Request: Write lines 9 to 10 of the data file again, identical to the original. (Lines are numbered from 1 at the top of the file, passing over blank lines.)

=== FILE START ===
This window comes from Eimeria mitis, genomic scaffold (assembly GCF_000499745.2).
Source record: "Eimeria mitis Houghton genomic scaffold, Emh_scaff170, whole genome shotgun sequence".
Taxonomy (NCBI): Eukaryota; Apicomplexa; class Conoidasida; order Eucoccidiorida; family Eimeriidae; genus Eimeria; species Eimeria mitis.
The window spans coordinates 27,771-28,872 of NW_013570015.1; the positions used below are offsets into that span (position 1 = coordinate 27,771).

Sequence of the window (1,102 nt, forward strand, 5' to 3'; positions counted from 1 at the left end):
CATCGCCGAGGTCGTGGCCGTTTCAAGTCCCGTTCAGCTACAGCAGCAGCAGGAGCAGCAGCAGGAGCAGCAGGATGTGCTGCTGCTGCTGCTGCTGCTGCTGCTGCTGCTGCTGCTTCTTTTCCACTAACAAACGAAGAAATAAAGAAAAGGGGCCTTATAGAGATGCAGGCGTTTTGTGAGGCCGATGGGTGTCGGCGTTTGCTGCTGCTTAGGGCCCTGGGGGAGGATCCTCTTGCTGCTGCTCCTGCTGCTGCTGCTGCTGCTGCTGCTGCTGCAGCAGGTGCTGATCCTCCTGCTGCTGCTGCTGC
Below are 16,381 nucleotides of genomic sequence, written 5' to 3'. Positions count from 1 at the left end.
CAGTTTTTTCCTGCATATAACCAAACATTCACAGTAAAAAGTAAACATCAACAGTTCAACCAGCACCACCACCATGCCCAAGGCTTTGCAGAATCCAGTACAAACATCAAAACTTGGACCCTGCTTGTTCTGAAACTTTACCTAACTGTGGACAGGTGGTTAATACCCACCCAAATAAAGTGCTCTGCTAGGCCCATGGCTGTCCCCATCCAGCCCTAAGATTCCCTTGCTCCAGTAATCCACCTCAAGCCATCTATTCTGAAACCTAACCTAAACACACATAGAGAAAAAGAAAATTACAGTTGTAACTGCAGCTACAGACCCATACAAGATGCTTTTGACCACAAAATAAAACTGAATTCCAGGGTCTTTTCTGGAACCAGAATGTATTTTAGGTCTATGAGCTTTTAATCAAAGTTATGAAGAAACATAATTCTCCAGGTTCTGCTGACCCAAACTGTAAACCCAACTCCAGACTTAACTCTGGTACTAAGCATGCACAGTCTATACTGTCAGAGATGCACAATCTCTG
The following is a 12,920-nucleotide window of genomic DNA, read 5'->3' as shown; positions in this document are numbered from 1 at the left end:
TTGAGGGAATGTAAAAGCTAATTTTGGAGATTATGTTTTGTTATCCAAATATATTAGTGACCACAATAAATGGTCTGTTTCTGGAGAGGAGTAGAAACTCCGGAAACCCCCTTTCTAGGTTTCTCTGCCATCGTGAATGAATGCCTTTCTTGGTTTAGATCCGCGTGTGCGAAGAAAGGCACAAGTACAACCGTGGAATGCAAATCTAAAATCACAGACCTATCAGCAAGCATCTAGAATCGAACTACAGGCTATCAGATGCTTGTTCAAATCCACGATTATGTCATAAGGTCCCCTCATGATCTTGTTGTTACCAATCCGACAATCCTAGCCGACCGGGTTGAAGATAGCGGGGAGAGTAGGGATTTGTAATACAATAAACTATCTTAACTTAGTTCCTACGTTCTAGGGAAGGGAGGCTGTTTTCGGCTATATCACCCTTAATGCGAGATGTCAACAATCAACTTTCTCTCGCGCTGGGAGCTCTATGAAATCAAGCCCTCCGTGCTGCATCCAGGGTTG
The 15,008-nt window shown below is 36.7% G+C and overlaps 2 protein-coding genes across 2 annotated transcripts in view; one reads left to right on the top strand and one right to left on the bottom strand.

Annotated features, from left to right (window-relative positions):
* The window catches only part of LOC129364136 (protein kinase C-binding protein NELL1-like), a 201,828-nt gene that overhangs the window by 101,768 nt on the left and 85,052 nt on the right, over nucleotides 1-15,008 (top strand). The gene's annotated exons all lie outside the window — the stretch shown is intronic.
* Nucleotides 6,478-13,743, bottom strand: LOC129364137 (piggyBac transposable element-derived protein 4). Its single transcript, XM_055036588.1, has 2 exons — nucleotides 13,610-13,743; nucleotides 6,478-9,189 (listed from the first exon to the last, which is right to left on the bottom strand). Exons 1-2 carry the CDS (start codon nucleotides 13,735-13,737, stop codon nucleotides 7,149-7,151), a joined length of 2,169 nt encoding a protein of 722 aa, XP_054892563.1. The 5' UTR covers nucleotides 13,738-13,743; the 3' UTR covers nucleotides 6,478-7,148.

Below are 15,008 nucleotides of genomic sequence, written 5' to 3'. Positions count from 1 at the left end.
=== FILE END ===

The following is a 12,920-nucleotide window of genomic DNA, read 5'->3' as shown; positions in this document are numbered from 1 at the left end:
TTGAGGGAATGTAAAAGCTAATTTTGGAGATTATGTTTTGTTATCCAAATATATTAGTGACCACAATAAATGGTCTGTTTCTGGAGAGGAGTAGAAACTCCGGAAACCCCCTTTCTAGGTTTCTCTGCCATCGTGAATGAATGCCTTTCTTGGTTTAGATCCGCGTGTGCGAAGAAAGGCACAAGTACAACCGTGGAATGCAAATCTAAAATCACAGACCTATCAGCAAGCATCTAGAATCGAACTACAGGCTATCAGATGCTTGTTCAAATCCACGATTATGTCATAAGGTCCCCTCATGATCTTGTTGTTACCAATCCGACAATCCTAGCCGACCGGGTTGAAGATAGCGGGGAGAGTAGGGATTTGTAATACAATAAACTATCTTAACTTAGTTCCTACGTTCTAGGGAAGGGAGGCTGTTTTCGGCTATATCACCCTTAATGCGAGATGTCAACAATCAACTTTCTCTCGCGCTGGGAGCTCTATGAAATCAAGCCCTCCGTGCTGCATCCAGGGTTG